Last week (March 5 – 12) was a delight. It was the Kingston Book Festival 2016. Spirited discussions took place. There were insightful information sessions, entrancing readings of poetry and prose…and the Kingston Book Fair, bright, noisy and fun. Throughout the week and at every event, there was busy networking, quiet sharing of ideas, mutual enjoyment of the world of books. Here are a few photos I took that I hope will capture a little bit of the week’s activities (in somewhat random order). You will find more photographs on the KBF Facebook page. In addition to these events, there were book donations to a children’s hospital ward, readings at correctional institutions and schools, a Christian book session, and a workshop for publishers and writers. Congratulations to Festival Chair Kellie Magnus and Book Industry Association of Jamaica Chair Latoya West-Blackwood. They worked incredibly hard and at a crazy pace at times, but with the help of their energetic team and thanks to all the sponsors and supporters…it happened, and it was excellent!
P.S. Mark your calendars from now: KBF will be back March 4 – 11, 2017!
Children’s book writer, educator and blogger Helen “Billy” Elm Williams trekked down from Montego Bay for the Kingston Book Festival. Here is one book she bought and had signed by the author…
Publisher and children’s book writer Tanya Batson-Savage (who also runs the awesome arts website susumba.com) at her Blue Moon Publishing booth.
Kingston Book Festival Chair Kellie Magnus at the Kingston Book Fair, an all-day event at Devon House which attracted old and young alike. The message is a good one!
Panelists Troy Johnson, founder and CEO of the African American Literature Book Club (l) and Publisher at Tradewind Books Michael Katz chatting at the “Business of Books” panel discussion hosted by JAMPRO.
The Akwaaba drummers gave a fiery performance at the launch of “The Pain Tree.”
Toronto-based Jamaican writer Olive Senior is sitting in the audience at the University of the West Indies, during the launch of her book of short stories “The Pain Tree.”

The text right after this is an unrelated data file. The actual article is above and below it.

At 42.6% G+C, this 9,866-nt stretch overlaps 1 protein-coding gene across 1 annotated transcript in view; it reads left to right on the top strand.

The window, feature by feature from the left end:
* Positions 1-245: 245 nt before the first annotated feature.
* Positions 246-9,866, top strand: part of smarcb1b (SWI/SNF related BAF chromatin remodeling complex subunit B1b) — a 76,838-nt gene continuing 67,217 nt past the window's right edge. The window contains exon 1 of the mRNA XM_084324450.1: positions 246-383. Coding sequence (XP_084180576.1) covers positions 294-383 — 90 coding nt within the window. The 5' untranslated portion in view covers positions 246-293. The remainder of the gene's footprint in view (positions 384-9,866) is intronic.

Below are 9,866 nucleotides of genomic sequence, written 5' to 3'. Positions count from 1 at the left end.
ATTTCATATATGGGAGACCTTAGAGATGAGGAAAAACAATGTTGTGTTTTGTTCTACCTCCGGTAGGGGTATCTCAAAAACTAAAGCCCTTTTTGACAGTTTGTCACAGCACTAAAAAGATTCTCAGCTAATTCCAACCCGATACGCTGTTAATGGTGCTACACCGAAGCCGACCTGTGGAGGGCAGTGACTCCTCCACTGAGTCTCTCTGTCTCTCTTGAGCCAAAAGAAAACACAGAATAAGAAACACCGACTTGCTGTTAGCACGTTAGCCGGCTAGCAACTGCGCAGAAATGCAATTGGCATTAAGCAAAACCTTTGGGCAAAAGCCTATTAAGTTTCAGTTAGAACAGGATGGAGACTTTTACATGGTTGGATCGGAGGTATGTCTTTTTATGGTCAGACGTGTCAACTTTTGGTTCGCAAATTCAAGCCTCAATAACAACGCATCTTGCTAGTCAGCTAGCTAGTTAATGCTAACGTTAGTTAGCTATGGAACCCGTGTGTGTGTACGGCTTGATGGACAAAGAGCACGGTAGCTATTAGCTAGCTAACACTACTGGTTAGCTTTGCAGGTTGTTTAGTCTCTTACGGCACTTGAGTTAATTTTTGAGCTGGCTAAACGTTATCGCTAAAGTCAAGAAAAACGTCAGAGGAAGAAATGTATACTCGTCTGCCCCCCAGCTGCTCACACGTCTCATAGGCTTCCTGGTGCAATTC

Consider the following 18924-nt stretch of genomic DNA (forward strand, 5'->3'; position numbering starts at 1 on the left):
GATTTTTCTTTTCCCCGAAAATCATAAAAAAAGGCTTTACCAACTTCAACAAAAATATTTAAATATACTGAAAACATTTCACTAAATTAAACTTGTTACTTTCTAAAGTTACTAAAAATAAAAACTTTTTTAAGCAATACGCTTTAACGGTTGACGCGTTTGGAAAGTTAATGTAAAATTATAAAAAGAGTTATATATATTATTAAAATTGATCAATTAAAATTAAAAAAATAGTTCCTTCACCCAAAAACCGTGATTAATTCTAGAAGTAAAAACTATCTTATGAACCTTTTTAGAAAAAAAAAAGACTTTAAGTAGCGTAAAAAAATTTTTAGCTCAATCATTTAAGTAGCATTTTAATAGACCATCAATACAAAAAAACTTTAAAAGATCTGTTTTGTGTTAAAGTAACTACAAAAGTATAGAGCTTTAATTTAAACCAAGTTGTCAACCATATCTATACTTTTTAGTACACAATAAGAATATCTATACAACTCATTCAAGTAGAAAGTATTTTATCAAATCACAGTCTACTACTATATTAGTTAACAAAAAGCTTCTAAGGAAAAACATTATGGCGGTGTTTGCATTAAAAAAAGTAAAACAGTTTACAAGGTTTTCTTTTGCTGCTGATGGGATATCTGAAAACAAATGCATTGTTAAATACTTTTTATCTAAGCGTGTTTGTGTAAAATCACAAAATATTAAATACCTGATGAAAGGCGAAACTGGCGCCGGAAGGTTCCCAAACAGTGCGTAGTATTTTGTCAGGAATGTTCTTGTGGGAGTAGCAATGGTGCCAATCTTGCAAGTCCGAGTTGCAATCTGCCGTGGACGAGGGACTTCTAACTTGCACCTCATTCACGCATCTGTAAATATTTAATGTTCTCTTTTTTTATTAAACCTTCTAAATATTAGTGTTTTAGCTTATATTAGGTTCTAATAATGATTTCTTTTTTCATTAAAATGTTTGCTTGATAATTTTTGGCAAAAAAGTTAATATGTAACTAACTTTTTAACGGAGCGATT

With the animation conference Kingstoon on the horizon, young writers, educators, illustrators and animators gathered at the Spanish Court Hotel to try to bring together some skills and synergies. It was very well attended and coordinated by Jack Mandora’s Kellie Magnus.
Members of the LBT lobby group WE-Change were also present at “Storytelling for Social Change.” This new organization is skilled at telling stories through social media.
Dramatist and poet Fabian Thomas gave his own inimitable interpretation of “Storytelling for Social Change” at the University of the West Indies.
Yashika Graham read some nostalgic “country girl” poems. Big ups to the Poetry Society of Jamaica!
The audience in New Kingston were very engaged.
It was Susumba’s Brown Bag Lunch, and a humid lunchtime in busy New Kingston. An appreciative audience nibbled on offerings from, among others, novelist Roland Watson-Grant. There was a twist in his tale!
Permanent Secretary in the Ministry of Education and Youth Dr. Maurice Smith is so enthusiastic, it’s infectious. I wish I could speak like that, without any notes whatsoever!
Kingston Book Festival was pleased to support the launch of the LAC Reads Program, funded by USAID – a five-year regional program in eight countries. Jamaica came on board in 2015. The aim of the program is to create a community of practice in these countries. LAC Reads in Jamaica aims to build capacity and will not be a schools-based program, but a policy-based one in the Ministry of Education, Youth and Information.
BIAJ Chair Latoya West-Blackwood joined last year’s National Reading Champions for a photo op at the Jamaica Library Service headquarters. This year, Fontana Pharmacy and the Sandals Foundation came on board as new private sector sponsors.
The Kingston Book Festival places the highest priority on literacy – and love of reading. Here National Reading Champion 2015 Jade Mullings told us how important the National Reading Competition was for her development, at the launch of the 2016 edition.
Award-winning poet Vladimir Lucien read from his “Sounding Ground” in his lovely lilting St. Lucia accent.
The Love Affair with Literature at the University of the West Indies’ Department of Literatures in English was a Sunday morning to be treasured. Book lovers – and writers such as Diane Browne, in foreground, happily absorbed.
Beautiful people: (l-r) Latoya West-Blackwood, BIAJ; Tanya Shirley, poet/UWI; A-dZiko Simba Gegele, writer; Vladimir Lucien, poet; Olive Senior, writer/poet; Mel Cooke, poet; and Kellie Magnus, writer and KBF chair at “Love Affair with Literature.”
It was a great launch in the heart of downtown…
Our talented readers. The young man on the right growled his way beautifully through a reading of Marlon James’ “A Brief History of Seven Killings.”
F&B Downtown on Harbour Street was the warm and cozy venue for the opening cocktails (and substantial nibbles). There were some great readings, including from Diana McCaulay’s lovely third novel “Gone to Drift.” Here the author is chatting with Bookophilia’s David Thomas.